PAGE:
Hollywood's Head Honcho: Spielberg is Born

He has earned four Academy Awards, is worth over $2.8 billion and ranks number six on this year’s Forbes list of Top 100 Celebrities. Steven Spielberg is a household name, and one that has become synonymous with success. There is rarely a project to which he is attached that does not either receive critical acclaim or break a new box-office record. Throughout Hollywood, Spielberg is in fact considered the most successful director of all time.

Spielberg’s life had been marked for the movies ever since he was a young child. Born on December 18, 1946 in Cincinnati, Ohio, Spielberg was older brother to three younger sisters. Their father, Arnold, was an electrical engineer who was involved with the computer industry in its stage of infancy. He had married Leah, a concert pianist, who devoted herself to caring for their four children. The Spielberg name came from their Hungarian Jewish ancestors who lived in Spielberg, Austria in the 17th century. The family moved around frequently due to their father’s career and, unable to make friends easily, Spielberg spent much of his youth in isolation and loneliness.

The family eventually settled in Scottsdale, Arizona where Spielberg’s interest in film first began to develop. Under the encouragement of his father, Spielberg decided to make a movie for his Boy Scout troop. An active Scout, Spielberg would later go on to develop the requirements for the Boy Scout Cinematography merit badge. Using the money he had saved from his tree-planting business, Spielberg created his first amateur film, which was an eight-minute Western entitled The Last Gun. By this time, Spielberg was just 12 years old but his appetite had been whetted.

Spielberg continued creating films, which he soon began showing at his family home, charging fees for admission and getting his sister, Annie, to sell popcorn. With each movie, Spielberg stepped up its scale and scope. After just two years, Spielberg was already creating award-winning films. When he was 14-years-old, Spielberg had made Escape to Nowhere, a 40-minute, 8mm war film, which won him an award in his junior high school. He continued to produce short adventure films until his graduation from Saratoga High School. Despite his newfound passion, Spielberg would later look back on his years at Saratoga as “hell on Earth.”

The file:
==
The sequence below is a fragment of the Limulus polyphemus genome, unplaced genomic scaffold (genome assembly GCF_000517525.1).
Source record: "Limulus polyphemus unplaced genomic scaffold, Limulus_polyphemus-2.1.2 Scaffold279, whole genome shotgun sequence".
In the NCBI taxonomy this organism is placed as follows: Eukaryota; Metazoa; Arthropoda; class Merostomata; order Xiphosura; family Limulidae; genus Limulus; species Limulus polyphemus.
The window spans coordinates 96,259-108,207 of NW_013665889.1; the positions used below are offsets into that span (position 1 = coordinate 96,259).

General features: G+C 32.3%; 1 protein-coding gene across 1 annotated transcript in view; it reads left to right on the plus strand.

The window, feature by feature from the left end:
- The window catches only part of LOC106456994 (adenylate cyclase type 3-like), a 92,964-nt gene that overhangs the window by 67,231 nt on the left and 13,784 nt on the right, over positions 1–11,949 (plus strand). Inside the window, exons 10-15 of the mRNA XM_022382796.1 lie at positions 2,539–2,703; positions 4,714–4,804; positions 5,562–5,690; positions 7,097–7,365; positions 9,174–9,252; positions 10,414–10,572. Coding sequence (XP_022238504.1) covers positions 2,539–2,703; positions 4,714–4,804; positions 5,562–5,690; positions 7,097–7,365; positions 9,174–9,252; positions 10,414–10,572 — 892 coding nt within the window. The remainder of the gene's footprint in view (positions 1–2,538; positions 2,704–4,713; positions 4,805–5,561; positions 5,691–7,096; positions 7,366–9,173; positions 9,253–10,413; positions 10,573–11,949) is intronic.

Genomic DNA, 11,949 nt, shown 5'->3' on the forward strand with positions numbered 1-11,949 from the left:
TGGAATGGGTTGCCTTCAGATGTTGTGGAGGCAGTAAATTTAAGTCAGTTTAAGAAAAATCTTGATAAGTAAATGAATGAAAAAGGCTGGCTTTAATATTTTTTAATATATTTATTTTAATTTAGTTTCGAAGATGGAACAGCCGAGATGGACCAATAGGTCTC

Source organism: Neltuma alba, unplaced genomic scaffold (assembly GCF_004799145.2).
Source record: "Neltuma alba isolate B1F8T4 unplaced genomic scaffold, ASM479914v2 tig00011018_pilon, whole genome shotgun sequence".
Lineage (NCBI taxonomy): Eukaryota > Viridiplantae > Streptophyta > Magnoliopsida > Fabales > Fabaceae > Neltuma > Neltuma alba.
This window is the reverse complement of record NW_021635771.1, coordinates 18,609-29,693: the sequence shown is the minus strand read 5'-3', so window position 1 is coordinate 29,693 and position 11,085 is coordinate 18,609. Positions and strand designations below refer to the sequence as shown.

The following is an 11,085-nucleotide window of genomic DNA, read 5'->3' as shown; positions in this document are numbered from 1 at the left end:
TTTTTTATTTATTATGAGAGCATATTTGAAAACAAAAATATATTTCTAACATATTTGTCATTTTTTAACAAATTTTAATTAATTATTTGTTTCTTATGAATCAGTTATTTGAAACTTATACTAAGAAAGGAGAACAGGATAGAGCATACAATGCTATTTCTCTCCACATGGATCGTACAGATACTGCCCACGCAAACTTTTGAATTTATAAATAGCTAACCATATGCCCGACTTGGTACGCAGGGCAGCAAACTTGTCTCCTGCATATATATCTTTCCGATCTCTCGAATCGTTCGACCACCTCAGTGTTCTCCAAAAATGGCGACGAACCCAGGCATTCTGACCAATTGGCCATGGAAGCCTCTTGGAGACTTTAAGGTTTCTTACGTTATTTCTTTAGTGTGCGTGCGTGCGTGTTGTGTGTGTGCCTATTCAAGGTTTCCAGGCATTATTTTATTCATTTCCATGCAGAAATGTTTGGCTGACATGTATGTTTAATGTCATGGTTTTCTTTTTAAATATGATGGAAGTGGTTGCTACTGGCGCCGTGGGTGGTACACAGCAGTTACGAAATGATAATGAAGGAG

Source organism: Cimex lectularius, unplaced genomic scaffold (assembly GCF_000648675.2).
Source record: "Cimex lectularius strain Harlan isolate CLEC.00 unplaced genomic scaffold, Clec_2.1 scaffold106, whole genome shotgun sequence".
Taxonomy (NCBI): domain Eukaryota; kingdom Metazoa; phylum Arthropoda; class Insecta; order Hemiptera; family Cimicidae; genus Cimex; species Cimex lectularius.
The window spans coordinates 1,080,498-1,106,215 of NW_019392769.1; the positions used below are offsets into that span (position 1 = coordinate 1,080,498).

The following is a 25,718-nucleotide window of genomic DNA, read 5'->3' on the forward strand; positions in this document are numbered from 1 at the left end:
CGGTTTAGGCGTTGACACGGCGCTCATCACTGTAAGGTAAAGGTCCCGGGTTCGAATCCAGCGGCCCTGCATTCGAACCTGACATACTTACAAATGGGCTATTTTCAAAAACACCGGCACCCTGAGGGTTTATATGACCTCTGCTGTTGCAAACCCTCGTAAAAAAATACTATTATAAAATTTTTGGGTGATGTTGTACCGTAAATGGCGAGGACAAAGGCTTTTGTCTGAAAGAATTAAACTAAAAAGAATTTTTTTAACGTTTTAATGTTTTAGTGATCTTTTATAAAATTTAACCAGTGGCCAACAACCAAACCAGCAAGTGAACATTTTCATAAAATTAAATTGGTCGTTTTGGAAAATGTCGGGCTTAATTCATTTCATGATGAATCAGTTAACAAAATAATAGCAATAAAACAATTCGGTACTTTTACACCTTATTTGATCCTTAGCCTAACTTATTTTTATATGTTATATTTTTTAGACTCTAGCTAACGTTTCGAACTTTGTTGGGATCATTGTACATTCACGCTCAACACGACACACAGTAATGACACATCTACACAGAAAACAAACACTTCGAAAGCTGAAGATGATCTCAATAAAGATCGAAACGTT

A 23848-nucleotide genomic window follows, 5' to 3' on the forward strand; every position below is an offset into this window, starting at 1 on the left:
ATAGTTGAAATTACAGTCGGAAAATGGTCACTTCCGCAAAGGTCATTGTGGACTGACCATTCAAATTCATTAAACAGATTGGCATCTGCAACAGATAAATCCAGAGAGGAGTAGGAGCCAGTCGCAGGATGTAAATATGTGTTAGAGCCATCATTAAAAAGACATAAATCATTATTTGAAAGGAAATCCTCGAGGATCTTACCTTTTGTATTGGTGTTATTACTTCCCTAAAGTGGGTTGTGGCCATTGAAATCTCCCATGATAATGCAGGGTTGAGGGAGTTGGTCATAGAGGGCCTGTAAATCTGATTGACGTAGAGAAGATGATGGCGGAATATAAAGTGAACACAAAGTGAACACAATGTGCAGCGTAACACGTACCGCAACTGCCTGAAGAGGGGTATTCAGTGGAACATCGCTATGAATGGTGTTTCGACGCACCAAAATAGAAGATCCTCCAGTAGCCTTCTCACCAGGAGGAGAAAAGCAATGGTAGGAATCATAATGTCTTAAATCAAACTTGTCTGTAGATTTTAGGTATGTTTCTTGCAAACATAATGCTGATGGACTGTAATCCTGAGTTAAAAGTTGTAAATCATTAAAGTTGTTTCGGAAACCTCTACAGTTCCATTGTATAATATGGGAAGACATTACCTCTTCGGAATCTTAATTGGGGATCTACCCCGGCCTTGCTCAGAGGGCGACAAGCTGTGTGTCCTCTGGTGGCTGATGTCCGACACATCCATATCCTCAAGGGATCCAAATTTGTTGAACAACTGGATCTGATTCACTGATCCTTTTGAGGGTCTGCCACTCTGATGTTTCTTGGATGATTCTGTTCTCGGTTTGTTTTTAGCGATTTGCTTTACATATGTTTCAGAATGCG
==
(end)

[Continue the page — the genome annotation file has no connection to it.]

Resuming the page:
After graduating, Spielberg knew his future lied in moviemaking. He applied to the prestigious film school at the University of Southern California, but was rejected. He tried applying again, working on his own pet projects in the meantime, but was turned down for a second time. To avoid being drafted for the Vietnam War, Spielberg enrolled in California State College, becoming a member of the Theta Chi Fraternity. He paid little attention to classes, instead using his time to continue making his own films.

In 1958, Spielberg finished his first project on 35mm film – the professional standard – a 26-minute short called Amblin’ about a boy and girl who meet and fall in love while hitchhiking. The film won an award at the Atlanta Film Festival and, more importantly, earned Spielberg a seven-year contract with Universal Studios. With this, Spielberg dropped out of university and began his career.

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